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Title:Classification of tinnitus versus non-tinnitus hearing impaired subject fMRI data
Author(s):Nakashima, Corinne Cameron
Advisor(s):Baryshnikov, Yuliy
Department / Program:Electrical & Computer Engineering
Discipline:Electrical & Computer Engineering
Degree Granting Institution:University of Illinois at Urbana-Champaign
functional magnetic resonance imaging (fMRI)
Abstract:Diagnosis of tinnitus, the perception of sound minus external stimulus, depends on self-report and there is currently no objective way to determine if a person has the disorder. Previous examinations of resting-state brain scan data combined with a priori knowledge in the form of suspect regions found from previous research to show differing activity for tinnitus versus non-tinnitus regions of interest have consistently found spatial and temporal differences in electrical activation patterns between tinnitus subjects and controls, implying that development of an objective diagnostic method is possible. However, a whole-head, data-driven, non-a priori method appropriate for diagnostic use has yet to be developed. In the past, clustering algorithms have been used on resting-state data for diagnosis of other conditions, by dividing data into as many groups as desired, and determining each datum's or feature's membership in a cluster group by how similar the feature is to all other features in the cluster, then iterating through subsequent reapplication of this process to the data, until cluster membership converges towards a static set of groups; in the case of this study, the data that has been clustered is resting state functional magnetic resonance imaging (fMRI) data, which consists of brain voxel time-courses, essentially three-dimensional pixel information corresponding to relative levels of electrical activity within the data point over time. Then a linear or non-linear classifier, an algorithm that trains itself by building a probability profile for how likely each feature will be to belong to a cluster group, given a target or control class (in the case of this study, tinnitus or non-tinnitus hearing impaired), is built based on feature cluster label data from each of a subset of subjects from both classes. This classifier is then tested on the remaining subject fMRI data to determine the efficacy of the clustering + classifier system being tested. After a variety of clustering methods and classifiers as well as differing methods for applying these strategies had been tested, the best results indicate that a k-means clustering algorithm paired with a Gaussian maximum-likelihood classifier yields an average classification success rate of close to 60 percent. While this result is not yet good enough to be applied with expectation of a reliable result, it is significantly better than chance, demonstrating that whole-head, (mostly) unsupervised classification is possible, and indicating a direction for further research into the development of a useful tinnitus diagnostic tool.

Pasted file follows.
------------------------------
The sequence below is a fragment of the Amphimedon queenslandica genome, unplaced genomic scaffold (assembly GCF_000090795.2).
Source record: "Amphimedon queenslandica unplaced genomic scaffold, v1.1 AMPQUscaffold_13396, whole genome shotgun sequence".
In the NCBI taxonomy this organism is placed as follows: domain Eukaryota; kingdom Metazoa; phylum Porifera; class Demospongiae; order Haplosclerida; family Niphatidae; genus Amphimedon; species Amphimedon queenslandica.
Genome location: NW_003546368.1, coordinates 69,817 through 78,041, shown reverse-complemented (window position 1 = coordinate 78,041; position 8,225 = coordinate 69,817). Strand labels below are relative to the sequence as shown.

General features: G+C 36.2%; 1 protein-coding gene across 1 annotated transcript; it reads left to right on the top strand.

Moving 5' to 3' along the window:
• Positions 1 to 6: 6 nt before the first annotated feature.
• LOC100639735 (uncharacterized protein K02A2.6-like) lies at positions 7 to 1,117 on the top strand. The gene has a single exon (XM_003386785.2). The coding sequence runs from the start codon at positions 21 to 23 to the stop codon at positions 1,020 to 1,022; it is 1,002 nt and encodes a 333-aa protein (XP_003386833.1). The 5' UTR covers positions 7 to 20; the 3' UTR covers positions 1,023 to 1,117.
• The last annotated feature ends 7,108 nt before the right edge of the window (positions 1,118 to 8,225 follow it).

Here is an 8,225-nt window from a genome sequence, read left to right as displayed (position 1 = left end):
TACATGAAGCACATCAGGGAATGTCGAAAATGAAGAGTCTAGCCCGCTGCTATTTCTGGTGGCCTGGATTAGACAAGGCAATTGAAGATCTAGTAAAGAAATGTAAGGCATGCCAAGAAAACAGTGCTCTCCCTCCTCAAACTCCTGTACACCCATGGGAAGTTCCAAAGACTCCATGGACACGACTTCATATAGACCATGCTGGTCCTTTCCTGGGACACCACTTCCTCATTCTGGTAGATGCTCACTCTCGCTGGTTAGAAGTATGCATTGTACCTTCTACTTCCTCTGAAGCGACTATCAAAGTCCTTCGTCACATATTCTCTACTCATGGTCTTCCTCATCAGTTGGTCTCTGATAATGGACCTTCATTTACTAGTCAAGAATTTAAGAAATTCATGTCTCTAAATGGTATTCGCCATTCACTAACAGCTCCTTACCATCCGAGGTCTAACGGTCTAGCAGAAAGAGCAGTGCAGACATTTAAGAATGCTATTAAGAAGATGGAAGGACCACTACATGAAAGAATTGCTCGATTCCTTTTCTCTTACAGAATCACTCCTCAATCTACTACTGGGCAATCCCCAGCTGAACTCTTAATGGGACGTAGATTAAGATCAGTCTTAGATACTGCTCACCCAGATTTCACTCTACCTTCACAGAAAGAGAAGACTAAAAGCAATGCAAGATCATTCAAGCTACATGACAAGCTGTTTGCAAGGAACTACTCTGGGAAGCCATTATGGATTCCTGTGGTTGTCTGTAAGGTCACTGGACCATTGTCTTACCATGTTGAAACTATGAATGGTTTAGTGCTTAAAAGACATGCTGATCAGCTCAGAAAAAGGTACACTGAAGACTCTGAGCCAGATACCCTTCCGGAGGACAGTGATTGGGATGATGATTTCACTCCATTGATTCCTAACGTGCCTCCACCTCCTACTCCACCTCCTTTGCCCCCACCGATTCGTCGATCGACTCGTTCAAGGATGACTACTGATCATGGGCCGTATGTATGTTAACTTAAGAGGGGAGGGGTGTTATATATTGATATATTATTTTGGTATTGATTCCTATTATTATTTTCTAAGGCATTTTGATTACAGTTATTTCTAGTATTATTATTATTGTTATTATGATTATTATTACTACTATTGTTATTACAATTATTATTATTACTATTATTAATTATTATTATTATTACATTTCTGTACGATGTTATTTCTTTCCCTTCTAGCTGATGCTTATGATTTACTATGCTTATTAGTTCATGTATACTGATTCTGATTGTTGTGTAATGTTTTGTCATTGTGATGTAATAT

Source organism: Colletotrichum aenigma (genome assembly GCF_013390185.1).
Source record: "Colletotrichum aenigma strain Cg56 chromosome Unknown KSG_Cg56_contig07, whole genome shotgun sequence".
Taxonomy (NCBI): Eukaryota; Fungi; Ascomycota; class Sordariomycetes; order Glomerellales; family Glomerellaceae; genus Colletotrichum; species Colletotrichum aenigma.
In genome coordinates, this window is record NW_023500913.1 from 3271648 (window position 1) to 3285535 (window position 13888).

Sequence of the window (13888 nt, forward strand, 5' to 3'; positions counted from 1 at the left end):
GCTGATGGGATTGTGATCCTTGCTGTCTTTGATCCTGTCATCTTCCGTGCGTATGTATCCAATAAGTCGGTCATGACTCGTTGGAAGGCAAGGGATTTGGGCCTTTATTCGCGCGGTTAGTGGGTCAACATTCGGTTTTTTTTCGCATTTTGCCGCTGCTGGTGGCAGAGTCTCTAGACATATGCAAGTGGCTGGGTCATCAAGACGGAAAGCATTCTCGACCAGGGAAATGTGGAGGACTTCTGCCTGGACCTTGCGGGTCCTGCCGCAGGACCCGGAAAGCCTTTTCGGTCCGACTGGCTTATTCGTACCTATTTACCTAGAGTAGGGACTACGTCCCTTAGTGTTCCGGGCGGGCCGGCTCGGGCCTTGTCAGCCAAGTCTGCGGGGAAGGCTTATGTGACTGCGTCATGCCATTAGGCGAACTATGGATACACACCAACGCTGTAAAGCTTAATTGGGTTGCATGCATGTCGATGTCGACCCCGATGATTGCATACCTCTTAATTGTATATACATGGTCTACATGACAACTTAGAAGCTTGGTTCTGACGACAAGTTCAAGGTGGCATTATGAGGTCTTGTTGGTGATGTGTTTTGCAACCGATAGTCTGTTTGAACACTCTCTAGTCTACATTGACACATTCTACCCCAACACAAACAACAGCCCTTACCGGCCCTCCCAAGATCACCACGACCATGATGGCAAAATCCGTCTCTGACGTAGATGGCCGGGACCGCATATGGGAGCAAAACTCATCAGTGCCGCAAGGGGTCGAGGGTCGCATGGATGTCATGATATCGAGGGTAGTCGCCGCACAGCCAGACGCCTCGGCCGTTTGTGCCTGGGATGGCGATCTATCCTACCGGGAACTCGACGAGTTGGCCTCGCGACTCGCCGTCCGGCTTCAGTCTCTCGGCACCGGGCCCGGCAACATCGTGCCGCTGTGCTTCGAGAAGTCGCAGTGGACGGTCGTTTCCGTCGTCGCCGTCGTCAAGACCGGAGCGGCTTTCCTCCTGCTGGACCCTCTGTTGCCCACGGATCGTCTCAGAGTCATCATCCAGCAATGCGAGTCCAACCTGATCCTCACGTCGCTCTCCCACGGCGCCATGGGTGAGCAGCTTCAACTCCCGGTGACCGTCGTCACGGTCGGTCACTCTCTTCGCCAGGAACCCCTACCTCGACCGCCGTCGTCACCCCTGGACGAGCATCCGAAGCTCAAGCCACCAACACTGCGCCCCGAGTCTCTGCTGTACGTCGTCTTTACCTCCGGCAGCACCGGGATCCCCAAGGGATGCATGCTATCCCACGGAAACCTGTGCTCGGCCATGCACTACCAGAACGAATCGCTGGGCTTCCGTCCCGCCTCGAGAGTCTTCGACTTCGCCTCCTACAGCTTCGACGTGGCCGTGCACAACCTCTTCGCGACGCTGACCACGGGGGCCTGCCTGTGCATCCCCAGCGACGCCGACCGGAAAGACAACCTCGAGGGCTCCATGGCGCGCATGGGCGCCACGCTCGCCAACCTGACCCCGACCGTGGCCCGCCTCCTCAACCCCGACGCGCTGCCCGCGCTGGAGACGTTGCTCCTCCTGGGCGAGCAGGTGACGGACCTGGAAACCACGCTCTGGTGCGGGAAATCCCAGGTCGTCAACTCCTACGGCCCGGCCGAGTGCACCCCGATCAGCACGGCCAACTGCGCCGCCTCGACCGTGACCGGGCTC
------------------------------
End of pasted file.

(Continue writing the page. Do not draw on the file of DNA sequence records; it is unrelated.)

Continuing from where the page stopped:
Issue Date:2015-12-10
Rights Information:Copyright 2015 Corinne Nakashima
Date Available in IDEALS:2016-03-02
Date Deposited:2015-12

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